The LGBT community has been facing legal hurdles for decades. One by one they've fallen, with the recent Supreme Court same-sex marriage decision marking one of the largest victories. But as gay couples continue to secure rights in the U.S., lawmakers need to turn their attention to the next necessary step in assuring that all Americans are treated as equals: Securing rights for trans people. And hopefully, America's trek toward trans rights will be smoother than the one for gay rights.
For LGBT activists, the battle for legal same-sex marriages across the U.S. has been a long time coming, and there are thousands of people who have made gay rights their life work. But taking a step back from looking at it on an individual scale, the shift in perceptions and legal rights for gay people was rather rapid. The perfect example of this is the uproar over Indiana's religious freedom law in April.
In 2014, Mississippi passed its own religious freedom law. In 2013, Kentucky and Kansas passed theirs. And though there may have been quiet scuffles at the state level, there was nowhere near the furor aimed at Indiana lawmakers this spring.
So how do we get trans rights to move as quickly? As Liz Goodwin of Yahoo! Politics notes, the gay rights movement was largely aided by two things: Personal experience and organized legal action. As more people said that they knew someone who was gay, the more likely they were to look at the gay community as a whole favorably. Goodwin reported that the number of adults who said they knew a trans person was at 22 percent, a five point jump from last year.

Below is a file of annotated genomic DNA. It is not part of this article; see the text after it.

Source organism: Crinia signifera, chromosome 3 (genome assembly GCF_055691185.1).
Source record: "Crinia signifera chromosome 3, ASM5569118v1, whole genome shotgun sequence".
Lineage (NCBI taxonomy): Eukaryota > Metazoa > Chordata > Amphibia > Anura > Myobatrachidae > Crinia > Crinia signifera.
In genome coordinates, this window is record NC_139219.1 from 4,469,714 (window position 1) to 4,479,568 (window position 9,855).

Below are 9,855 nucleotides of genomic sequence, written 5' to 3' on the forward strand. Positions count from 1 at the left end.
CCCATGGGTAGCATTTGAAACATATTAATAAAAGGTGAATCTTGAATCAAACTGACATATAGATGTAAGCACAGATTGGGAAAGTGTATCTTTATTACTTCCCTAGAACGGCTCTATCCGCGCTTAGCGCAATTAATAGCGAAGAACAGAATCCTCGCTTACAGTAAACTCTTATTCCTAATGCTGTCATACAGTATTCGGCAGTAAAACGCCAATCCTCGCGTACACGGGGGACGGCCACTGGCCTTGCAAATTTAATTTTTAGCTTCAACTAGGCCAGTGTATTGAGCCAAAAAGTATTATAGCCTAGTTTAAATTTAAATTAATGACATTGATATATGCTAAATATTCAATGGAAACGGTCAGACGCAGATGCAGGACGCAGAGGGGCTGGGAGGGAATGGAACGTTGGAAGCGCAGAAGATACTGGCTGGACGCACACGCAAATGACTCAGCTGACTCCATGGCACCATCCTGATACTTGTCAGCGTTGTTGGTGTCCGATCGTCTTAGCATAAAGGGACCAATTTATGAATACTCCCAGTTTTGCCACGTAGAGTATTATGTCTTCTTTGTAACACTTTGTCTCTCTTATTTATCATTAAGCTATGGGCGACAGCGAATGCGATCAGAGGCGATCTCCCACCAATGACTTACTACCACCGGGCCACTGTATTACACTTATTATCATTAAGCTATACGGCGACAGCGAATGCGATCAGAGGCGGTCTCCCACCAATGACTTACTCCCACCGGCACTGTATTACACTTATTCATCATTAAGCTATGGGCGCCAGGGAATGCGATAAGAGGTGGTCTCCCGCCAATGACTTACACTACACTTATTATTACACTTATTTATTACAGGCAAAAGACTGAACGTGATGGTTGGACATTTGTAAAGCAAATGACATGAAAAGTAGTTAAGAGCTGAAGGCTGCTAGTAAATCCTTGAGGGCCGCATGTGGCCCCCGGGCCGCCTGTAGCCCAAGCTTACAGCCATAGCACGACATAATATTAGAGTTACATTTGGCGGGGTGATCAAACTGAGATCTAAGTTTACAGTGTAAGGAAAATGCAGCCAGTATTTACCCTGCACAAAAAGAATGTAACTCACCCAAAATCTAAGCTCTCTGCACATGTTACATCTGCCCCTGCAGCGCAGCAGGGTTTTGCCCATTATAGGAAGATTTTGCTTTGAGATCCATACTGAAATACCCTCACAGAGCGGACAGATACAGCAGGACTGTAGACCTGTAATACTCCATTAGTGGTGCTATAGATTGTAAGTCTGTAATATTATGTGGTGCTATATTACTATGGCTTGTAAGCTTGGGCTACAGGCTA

So exposure is one thing. And with celebrities such as Caitlyn Jenner and Laverne Cox, trans issues could be spotlighted quickly. But the other piece to the puzzle is the beginning of legal recognition, where gay rights is way ahead of trans people. For example, the Pentagon just announced it would extend employment protection to gay troops, but said absolutely nothing trans members. The U.S. military had framework to build on with its gay rights protections, but with trans rights it is starting from scratch.
But a legal battle out of California could change that. This August the U.S. Court of Appeals for the 9th Circuit Court will hear the case of Michelle-Lael Norsworthy, a prisoner who was diagnosed with gender dysphoria. Her doctor, who was assigned to her by the prison, recommended her for sex-reassignment surgery after the female hormones she was taking were not enough and could lead to possible longterm effects for Norsworthy, who has hepatitis C.
The California Department of Corrections and Rehabilitations said that they would not pay for the surgery, thus leading to the court case in the 9th Circuit. So let's say that that circuit court decides in favor Norsworthy. Often, other circuit courts will follow suit (look at gay marriage, for example). This one case could have huge ripple effects in the long run.
The U.S. is still a long way from securing rights the LGBT community as a whole. And while gay rights seems to have defeated its greatest hurdle, the fight continues in securing rights for everyone. But that next concentrated effort should extend to include the trans community, too.
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